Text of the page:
Donald Trump son-in-law Jared Kushner under pressure over Russia scandal

Jared Kushner, son-in-law and senior adviser to President Donald Trump, listens during session with cyber security experts at the White House.
Jared Kushner, son-in-law and senior adviser to President Donald Trump, listens during session with cyber security experts at the White House. PHOTO: THE WASHINGTON POST

WASHINGTON (AFP) - United States President Donald Trump's eldest son Donald Trump Jr may be in the media spotlight over his notorious Trump Tower meeting with a Russian lawyer promising dirt on Mrs Hillary Clinton.

But the latest revelation in the burgeoning scandal has added to the pressure on another family member who was at the meeting and is already in the crosshairs of investigators - Mr Jared Kushner, the President's influential son-in-law.

Democrats are up in arms, demanding that the 36-year-old - a senior adviser to the President with an office in the White House - be stripped of his security clearance.

"There doesn't seem to be any ethical standard in the White House," Democratic House minority leader Nancy Pelosi tweeted on Thursday (July 13). "Jared Kushner's security clearance must be immediately revoked."

Even some from Mr Trump's Republican Party are not so sure that Mr Kushner - who is married to the President's daughter Ivanka - should remain in the West Wing.

"I'm going out on a limb here - but I would say I think it would be in the President's best interest if he removed all of his children from the White House," Texas Representative Bill Flores told local television on Thursday.

"Not only Donald Trump (Jr), but Ivanka and Jared Kushner."

OMISSIONS ON SECURITY CLEARANCE FORMS

While Mr Trump Jr has no role in his father's administration - instead helping to run his corporate empire - Mr Kushner is one of Mr Trump's closest advisers.

The Harvard graduate is also the progeny of a powerful New York real estate family and has long been in Mr Trump's inner circle.

It was actually an omission on a government security clearance application filed by Mr Kushner that led to the revelation of the meeting between himself, Mr Trump Jr, former Trump campaign manager Paul Manafort and the Russian lawyer.

It also led Mr Trump Jr to release an e-mail chain about the planning of that meeting - which is now being cited as the most serious evidence yet of alleged collusion between the Trump presidential campaign and Russia.

In the June 2016 e-mails, Mr Trump Jr eagerly agrees to a meeting with a Kremlin-linked Russian lawyer, who is said to possess incriminating information about Mrs Clinton, and invites Mr Kushner and Mr Manafort to come along.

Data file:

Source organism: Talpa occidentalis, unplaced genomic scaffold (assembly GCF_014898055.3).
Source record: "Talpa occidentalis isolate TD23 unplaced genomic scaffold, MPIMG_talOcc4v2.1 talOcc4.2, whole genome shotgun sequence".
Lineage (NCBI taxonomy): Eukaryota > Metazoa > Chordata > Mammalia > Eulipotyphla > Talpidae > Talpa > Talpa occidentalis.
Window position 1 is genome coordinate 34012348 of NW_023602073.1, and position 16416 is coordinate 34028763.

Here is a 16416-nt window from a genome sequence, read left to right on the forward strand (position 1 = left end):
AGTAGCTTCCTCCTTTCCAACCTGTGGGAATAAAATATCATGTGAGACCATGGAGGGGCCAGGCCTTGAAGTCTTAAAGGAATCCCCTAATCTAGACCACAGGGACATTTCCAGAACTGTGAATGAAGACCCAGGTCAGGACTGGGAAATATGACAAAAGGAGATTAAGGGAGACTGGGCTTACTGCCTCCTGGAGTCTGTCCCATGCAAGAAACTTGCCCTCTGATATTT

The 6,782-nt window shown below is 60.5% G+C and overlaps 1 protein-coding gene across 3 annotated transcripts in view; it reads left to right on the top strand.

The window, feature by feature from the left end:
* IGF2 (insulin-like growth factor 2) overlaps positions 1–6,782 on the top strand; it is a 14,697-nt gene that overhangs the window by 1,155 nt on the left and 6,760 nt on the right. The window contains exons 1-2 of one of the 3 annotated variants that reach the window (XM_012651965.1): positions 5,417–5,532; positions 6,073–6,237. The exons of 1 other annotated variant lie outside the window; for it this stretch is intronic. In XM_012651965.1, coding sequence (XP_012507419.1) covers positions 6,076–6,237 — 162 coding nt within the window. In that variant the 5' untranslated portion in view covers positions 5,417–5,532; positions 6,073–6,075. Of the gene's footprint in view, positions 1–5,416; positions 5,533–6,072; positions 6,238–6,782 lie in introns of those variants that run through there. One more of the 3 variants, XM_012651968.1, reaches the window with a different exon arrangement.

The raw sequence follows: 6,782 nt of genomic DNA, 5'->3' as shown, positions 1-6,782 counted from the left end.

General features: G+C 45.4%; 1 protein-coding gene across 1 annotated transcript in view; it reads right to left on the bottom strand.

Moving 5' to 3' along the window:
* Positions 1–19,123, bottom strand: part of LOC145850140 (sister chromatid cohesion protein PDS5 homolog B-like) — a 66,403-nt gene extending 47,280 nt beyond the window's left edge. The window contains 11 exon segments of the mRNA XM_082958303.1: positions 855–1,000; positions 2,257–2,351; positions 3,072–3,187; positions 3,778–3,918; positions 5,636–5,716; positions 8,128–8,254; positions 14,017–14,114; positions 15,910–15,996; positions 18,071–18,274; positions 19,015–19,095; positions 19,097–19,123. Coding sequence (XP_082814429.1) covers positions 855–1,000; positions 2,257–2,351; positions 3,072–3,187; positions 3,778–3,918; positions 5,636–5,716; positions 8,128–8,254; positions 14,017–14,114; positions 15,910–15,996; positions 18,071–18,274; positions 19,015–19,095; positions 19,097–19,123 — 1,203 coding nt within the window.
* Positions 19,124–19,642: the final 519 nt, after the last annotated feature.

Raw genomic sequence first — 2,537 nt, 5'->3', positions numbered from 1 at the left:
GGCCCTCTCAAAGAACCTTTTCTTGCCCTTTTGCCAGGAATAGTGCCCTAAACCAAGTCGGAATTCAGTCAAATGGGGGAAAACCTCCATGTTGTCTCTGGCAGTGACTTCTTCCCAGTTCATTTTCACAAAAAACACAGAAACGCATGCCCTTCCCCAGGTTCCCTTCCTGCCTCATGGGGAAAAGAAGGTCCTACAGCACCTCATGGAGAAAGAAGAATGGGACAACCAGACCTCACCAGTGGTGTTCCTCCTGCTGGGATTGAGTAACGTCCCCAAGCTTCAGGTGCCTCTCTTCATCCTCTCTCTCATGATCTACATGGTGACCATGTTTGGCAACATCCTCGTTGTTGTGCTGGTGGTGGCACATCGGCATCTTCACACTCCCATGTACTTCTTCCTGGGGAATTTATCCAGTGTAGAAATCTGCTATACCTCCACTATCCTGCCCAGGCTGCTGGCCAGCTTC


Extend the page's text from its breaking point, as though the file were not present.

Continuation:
Mr Kushner, filing a security clearance document known as an SF-86, initially neglected to mention that he attended the meeting with lawyer Natalia Veselnitskaya - as well as contacts he had with several other Russians, including Moscow's ambassador to the US, Mr Sergey Kislyak.

The meeting with Ms Veselnitskaya came to light only after Mr Kushner filed an amended SF-86 form.

Ms Veselnitskaya confirmed to CNN and MSNBC that Mr Kushner attended the meeting, but said he was there for only "seven to 10 minutes" and she had never intended to hand over damaging information about Mrs Clinton anyway.

RUSSIA TIES UNDER MICROSCOPE

But even before revelations of the Veselnitskaya meeting came to light, Mr Kushner's other dealings with Russian officials have been facing scrutiny.

According to The Washington Post, Mr Kushner - at a December 2016 meeting with Mr Kislyak - raised the possibility of setting up a secret and secure communications link between the Trump transition team and the Kremlin.

That same month, Mr Kushner also met Mr Sergey Gorkov, chief of Vnesheconombank and a former member of Russian intelligence. The bank, a key arm of the Russian government, is under tough US sanctions.

The Post reported last month that Mr Kushner's finances and business dealings were being examined as part of the probe led by special counsel and former Federal Bureau of Investigation director Robert Mueller into whether the Trump campaign teamed with Russia to help tilt the presidential race in favour of the billionaire tycoon.

And this week, the McClatchy newspaper group reported that congressional and Justice Department investigators were looking into whether the Trump campaign helped Russian cyber operatives bombard key voting districts with "fake news" about Mrs Clinton.

Mr Kushner, who was in charge of the Trump campaign's digital operations, now plays a major role in shaping US foreign policy.

"WITCH HUNT"?

US intelligence agencies have concluded that Russian President Vladimir Putin approved a massive effort to swing the election to Mr Trump, including hacking and leaking embarrassing e-mails from Democrats.

Mr Trump has vehemently denied any collusion between his campaign and Russia and repeatedly claimed to be the victim of a "witch hunt" by the media and sore loser Democrats.

Mr Kushner is expected to discuss his Russian contacts at some point with the Senate Intelligence Committee, which is leading one of the several probes into Russian election interference.

But ahead of that testimony - and with unanswered questions mounting around him - opposition Democrats are demanding action now.

"It is unclear why Mr Kushner continues to have access to classified information while these allegations are being investigated," said a letter from nearly 20 members of the House Oversight Committee sent to the White House in June.